Many years ago, I was a nail polish newbie, and I know from personal experience that some of the odd nail terms can be confuzzling. So here’s my handy little cheat-sheet to nail tech terminology…
Acetone: Solvent used to break down and remove nail polish and acrylic nails. A chemical in the ketone family. Acetone is neither better nor worse than non-acetone polish removers.
Acrylic nails: Two-part system of liquid (monomer) and powder (polymer). This type of product can be applied with one color of acrylic, pink and white acrylic for a Permanent French look, or can be applied with colored acrylic, glitter acrylic or in any combination. Commonly called “fake nails”.
Scientific details on Acrylic: Hardened and cured coating that comes from a precise mix ratio of liquid monomer and powdered polymer. Most acrylic monomers are made primarily from Ethyl Methacrylate (EMA). Polymers contain approximately 70% EMA and 30% MMA (Methyl Methacrylate), and a very small percentage of initiator, such as Benzoyl Peroxide. Note: MMA is not harmful when it is a solid (powder/polymer), but is considered harmful in its’ liquid form (monomer). Nail techs should avoid acrylic systems with MMA monomer.
Almost-black: a polish color that looks black or very, very close to black in normal light. In sunshine or bright indoor lighting you can typically see some hint of navy, purple or other dark color tinted in the polish.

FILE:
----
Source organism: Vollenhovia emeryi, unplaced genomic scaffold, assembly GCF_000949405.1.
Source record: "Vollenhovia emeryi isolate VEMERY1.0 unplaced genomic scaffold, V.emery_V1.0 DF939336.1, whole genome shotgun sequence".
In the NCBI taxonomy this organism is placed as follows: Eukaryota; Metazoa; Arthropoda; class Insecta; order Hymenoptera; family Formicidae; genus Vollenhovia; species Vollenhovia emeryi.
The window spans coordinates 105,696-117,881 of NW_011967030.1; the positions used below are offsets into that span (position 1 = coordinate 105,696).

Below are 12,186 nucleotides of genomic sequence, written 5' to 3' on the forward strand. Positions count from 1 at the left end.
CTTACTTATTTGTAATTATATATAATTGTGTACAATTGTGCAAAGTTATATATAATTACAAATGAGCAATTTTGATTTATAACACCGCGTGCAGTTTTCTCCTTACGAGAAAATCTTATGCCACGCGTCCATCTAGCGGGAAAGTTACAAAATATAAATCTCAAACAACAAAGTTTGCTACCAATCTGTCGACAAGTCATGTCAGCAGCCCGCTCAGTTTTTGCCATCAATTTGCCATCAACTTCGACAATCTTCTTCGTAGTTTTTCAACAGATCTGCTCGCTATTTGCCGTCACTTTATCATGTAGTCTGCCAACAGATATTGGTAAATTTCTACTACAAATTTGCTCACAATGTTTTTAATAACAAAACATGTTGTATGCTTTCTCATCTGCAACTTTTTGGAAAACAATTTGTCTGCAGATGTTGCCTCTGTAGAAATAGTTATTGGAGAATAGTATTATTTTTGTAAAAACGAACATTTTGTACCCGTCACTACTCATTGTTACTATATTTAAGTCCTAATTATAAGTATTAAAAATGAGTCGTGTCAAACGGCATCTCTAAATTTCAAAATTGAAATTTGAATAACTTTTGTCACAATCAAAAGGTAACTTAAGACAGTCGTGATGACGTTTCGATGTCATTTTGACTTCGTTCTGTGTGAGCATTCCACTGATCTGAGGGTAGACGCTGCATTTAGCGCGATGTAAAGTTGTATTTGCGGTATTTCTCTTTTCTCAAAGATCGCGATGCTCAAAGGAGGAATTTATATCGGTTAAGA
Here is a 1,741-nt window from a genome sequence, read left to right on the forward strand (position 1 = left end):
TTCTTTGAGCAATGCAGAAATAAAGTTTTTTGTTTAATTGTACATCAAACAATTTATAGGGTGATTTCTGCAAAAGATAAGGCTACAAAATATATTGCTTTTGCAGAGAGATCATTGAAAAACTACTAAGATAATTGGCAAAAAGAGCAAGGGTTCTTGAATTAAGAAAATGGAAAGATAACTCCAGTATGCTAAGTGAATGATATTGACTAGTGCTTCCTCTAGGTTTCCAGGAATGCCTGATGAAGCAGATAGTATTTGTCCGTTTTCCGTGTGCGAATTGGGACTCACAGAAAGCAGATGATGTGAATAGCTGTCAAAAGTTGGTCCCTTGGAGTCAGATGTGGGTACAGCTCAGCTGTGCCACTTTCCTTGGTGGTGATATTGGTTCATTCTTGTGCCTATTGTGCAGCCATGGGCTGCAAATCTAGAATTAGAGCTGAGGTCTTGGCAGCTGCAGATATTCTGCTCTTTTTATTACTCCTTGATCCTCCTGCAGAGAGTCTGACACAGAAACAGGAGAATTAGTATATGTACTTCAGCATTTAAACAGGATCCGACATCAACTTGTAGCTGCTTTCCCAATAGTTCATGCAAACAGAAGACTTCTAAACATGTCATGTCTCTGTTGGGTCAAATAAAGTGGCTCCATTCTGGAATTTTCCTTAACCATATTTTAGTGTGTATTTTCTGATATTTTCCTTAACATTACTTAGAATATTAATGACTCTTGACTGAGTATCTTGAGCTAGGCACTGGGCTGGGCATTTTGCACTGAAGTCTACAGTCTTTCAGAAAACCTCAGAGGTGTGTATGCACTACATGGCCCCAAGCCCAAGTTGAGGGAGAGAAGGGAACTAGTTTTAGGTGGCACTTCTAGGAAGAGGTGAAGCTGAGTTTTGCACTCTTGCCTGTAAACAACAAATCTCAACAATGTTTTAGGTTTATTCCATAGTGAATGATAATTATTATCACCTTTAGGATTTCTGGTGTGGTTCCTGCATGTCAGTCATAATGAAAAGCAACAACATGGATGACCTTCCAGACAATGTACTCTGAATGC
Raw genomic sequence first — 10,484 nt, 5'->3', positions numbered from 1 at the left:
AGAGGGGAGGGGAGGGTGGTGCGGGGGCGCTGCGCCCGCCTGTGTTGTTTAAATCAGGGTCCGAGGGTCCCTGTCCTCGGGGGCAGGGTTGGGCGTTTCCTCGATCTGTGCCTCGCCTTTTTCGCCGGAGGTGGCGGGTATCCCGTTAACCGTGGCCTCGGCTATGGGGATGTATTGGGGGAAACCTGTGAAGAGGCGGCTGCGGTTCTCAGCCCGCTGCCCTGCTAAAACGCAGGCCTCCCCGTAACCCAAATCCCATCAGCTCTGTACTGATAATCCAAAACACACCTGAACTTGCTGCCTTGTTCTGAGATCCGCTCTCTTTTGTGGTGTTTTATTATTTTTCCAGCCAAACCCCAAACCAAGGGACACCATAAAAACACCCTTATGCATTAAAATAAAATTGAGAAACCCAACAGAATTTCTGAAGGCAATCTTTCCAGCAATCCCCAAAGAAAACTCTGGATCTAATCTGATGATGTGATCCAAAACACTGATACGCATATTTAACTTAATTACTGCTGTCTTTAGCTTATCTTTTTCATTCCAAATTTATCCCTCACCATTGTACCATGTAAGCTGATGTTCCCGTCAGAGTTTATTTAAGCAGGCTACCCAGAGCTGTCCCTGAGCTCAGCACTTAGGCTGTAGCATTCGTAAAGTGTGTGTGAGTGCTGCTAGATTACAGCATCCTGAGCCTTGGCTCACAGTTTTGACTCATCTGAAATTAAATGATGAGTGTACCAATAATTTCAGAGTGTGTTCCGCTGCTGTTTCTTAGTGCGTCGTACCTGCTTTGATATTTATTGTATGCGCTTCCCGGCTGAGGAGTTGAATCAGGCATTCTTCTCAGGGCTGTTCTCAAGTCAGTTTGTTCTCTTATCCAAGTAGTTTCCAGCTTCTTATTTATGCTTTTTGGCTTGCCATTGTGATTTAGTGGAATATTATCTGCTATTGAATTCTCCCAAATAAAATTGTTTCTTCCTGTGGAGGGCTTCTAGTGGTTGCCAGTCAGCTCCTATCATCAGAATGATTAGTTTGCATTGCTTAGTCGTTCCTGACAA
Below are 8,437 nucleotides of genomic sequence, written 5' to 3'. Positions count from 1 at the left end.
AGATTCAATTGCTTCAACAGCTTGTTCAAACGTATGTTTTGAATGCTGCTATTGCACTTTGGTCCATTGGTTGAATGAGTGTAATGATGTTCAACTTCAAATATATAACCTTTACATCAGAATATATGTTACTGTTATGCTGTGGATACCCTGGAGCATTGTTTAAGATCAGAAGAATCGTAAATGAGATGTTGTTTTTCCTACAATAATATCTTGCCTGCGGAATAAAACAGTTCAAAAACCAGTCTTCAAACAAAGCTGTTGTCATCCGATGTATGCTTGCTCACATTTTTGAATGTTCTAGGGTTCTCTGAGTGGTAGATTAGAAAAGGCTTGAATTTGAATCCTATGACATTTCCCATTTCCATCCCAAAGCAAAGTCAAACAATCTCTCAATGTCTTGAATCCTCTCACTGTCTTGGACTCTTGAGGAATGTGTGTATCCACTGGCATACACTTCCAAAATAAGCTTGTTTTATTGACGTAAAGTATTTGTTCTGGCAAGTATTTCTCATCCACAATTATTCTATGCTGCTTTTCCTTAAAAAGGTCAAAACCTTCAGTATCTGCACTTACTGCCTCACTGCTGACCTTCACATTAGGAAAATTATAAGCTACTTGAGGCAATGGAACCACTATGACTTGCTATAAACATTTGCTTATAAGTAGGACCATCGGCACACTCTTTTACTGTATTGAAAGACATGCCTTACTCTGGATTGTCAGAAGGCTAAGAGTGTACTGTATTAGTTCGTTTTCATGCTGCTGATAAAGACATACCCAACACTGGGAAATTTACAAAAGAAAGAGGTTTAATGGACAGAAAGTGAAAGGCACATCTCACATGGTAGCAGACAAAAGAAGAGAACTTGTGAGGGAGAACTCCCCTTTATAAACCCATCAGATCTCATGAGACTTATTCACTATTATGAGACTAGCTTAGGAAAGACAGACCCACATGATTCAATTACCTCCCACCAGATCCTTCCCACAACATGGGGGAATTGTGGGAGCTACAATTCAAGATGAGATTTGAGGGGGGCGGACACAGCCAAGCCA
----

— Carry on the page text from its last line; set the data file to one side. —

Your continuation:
American Manicure: A variation of the French Manicure (FM) where more a more natural white (i.e. not as bright as the white used in a French Manicure). The nail bed itself is typically colored in a more sheer manner (versus a more opaque nail bed in a FM).
Base coat: Typically a clear nail formula that is applied under colored nail polish. Base coats help prevent yellowing/staining of the nails, ease in polish removal, and can help increase length of wear. For best results, match your base coat to your polish – if your nail polish is Big 3 Free, use a base coat that is too; if it’s Big 3 polish, use a base coat that has formaldehyde. Popular base coats include CND’s Sticky and Dermelect’s Launchpad.
Big 3 Free: Refers to nail polish formulas that do not contain toluene, formaldehyde, and DBP (dibutyl phthalate). Acronym – B3F. For further information check out All Lacquered Up’s guide to the Big 3 Chemicals.
Chevron: In nails, refers to a style of French Manicure. Instead of following the natural curve of the nail tip with white or colored polish, an precise ^ (an inverted V) is used.
Cream or creme: A nail polish, lacquer, or enamel that has absolutely no glitter, shimmer, metallic properties.
Cuticle drag: Term used when a nail polish applies thinner, more translucent, towards the cuticle area. The color “drags” away from the cuticle area towards the main part of the nail bed. It can take several coats to cover this, or with some polishes- it never really covers.
Duochrome: A nail polish color that appears one color under a certain light, but when shown in another light or at a different angle, another color “flashes”. Common duochromes are pairs brown/green, purple/green (example: Rescue Beauty Lounge’s Scrangie).
Flat nail beds: What Jami (aka me, aka Bionic Beauty) suffers from and why my nails don’t grow more than a few millimeters past the nail beds before ripping or breaking. I’ve learned to love mine and if you have flat nail beds, I recommend you do the same. There’s no way to change ’em. If you get Acrylic nails, be SURE to point out your flat nail beds. Otherwise your nails will be very sore for a few days until your fingers shape around the tough acrylic. Trust me.
French manicure: Nail polishing technique where the natural free-edge of the nail (tip) is painted white, and the nail bed is painted pink, beige, or clear, to mimic a healthy looking natural nail. Sometimes the moons (lunulas) are painted in as well.